Are screens damaging the eyes of a generation?

One of the less-known effects of digital devices is the impact that they are having upon young eyes.  Smartphones, personal computers and tablets all use light-emitting diodes (“LEDs”) to illuminate their screens and these are now larger and more powerful than ever. In this interview with Nilo Garcia, Reticare CEO and founder, Nicholas Carlisle asks him about the emerging research that prolonged screen time may cause permanent damage to the eyes of children.

When did you become concerned about our exposure to LED screens?

We are falling in love with our screens. We have an unnatural relationship with them, in which they take all our attention and we are in front of them for hours every day.  They are much more than a thing. One of the selling points of devices is screen brightness.  Every year the intensity of the light is increasing, the length of time we use screens is increasing and the distance between our eyes to the source – the screen – is becoming less. 

In 2013 I came across a research study done by Dr. Celia Sánchez-Ramos.  She’s a researcher from Complutense University in Madrid studying retina damage caused by LED lighting. Her research was showing that prolonged exposure to blue light can cause irreparable damage to the retina cells in the human eye. Other universities were doing similar research with animals and finding similar results.  In subsequent experiments Dr. Sánchez-Ramos has demonstrated that using adequate protection helps to mitigate the damage.

Why did you start Reticare?

I created Reticare in 2013. I launched it with my partners because we wanted to create the first product to protect eyes from screens. 

Can you explain how blue light affects the human eye?

Blue light, which is the primary light transmitted by LEDS, is the most high energy form of light. It comes from the short-wave, high-energy blue and violet end of the visible light spectrum.  Blue light has a different composition from natural light and has different effects on the eyes. The University of Toledo has been tracking this research.  Cells in the retina, when they receive too much blue light, start to die because of photo-oxydation.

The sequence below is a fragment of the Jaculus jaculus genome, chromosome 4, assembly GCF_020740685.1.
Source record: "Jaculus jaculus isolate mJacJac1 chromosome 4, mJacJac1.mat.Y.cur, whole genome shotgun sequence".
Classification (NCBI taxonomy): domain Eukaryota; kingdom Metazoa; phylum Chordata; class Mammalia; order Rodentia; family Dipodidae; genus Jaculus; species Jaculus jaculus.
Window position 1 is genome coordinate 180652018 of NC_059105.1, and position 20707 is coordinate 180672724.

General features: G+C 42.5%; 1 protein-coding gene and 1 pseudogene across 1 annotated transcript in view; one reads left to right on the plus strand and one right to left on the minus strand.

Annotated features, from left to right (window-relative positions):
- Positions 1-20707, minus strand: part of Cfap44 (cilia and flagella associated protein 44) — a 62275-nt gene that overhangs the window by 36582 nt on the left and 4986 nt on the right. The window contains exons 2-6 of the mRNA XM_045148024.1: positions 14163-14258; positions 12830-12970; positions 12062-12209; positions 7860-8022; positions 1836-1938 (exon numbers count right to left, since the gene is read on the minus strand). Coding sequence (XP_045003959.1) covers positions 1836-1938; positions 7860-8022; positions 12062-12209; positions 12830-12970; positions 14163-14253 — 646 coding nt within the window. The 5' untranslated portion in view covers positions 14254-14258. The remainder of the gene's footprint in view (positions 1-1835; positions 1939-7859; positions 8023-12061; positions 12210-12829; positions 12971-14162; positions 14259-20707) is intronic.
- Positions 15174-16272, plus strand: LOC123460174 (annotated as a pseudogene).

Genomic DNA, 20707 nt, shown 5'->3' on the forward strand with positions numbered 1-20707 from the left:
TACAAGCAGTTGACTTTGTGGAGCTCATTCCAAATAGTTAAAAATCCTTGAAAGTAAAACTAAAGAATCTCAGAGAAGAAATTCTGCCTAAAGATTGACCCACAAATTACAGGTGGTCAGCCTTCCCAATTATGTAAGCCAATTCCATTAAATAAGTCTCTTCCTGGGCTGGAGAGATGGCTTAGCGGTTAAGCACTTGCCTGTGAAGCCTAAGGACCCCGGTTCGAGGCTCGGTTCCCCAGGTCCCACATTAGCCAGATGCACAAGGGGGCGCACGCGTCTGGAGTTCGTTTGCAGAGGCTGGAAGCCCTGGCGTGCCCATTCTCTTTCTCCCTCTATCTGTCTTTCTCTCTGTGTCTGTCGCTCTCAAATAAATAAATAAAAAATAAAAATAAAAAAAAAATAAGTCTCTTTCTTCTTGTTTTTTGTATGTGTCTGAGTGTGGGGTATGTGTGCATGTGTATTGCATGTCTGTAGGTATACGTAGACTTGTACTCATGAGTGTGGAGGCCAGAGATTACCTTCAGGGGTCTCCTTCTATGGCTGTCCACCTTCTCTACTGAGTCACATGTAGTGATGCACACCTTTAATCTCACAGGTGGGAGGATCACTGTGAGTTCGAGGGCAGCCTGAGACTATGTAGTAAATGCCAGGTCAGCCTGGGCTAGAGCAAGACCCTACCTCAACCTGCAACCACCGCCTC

When I listened to your keynote at El Chupete 2019 I remember you saying that the eyes of children are particularly vulnerable to screens.

Many people are worried.  When you buy your children a tablet or a smartphone you don’t believe that you are buying a product that could be harmful to their eyes. The question is how much they are using their devices. If you spend many hours in front of the screen it could have real damage. 

There are two risks for children. The first is myopia which has become an epidemic.  If you go to schools you see a lot more glasses.  When I was a young kid perhaps one in a hundred had glasses.  Now many more do. A research study from the University of Southern California found that childhood myopia among American children has more than doubled over the last 50 years. It’s not surprising.  If you are spending many hours a day looking at something very close you risk myopia. The findings echo a troubling trend among adults and children in Asia, where 90 percent or more of the population have been diagnosed with myopia.

The other risk is damage to children’s retinas caused by exposure to the blue light from the screens. Children want to get close to their screens and be involved in what is happening. They can see much closer than us and they have less aversion to the light than adults.  The macula is the central part of the retina.  In children four years old the macula is not yet fully developed.  Their eyes are so transparent that the light comes directly to the retina.  The same time for a kid can be much more risky than for us. Their proximity to the light source means that the quantity of light coming to their eyes is much bigger, about three times greater.  We don’t yet have long-term research on this but I am concerned what we are doing to them. Anything that you do that affects the retina is going to have consequences in the future.

If the risks are truly significant why is no-one doing anything about this?

We need to open the debate in the schools.  In Virginia they are paying attention to the risk of devices for their students. Last year the Commonwealth of Virginia passed legislation requiring the Department of Education to limit the amount of time students spend on their devices in the classroom and to make sure that they take regular breaks.  Something that you can manage in the home is the amount of time your kid is in front of the device. But you are not able manage their exposure to screens in their classrooms.  They cannot be allowed to spend eight hours in front of a device at school.  That is too much.

What’s your advice to parents?

I have two children.  This is a very difficult question, especially when their devices are asking them to continually look at the device.  They need to understand what relationship they have to the device. I try to teach them that they can be free and not be addicted to the device. 

Before four years old, I advise no screen time.  After that pay attention to the distance that your children are to their screens.  Make sure that there is another light source in the room.  And if you are thinking of the length of screen time, reduce that number. Your children need to understand that screens can be harmful.

2020-02-11T10:56:56+00:00February 11th, 2020|

Leave A Comment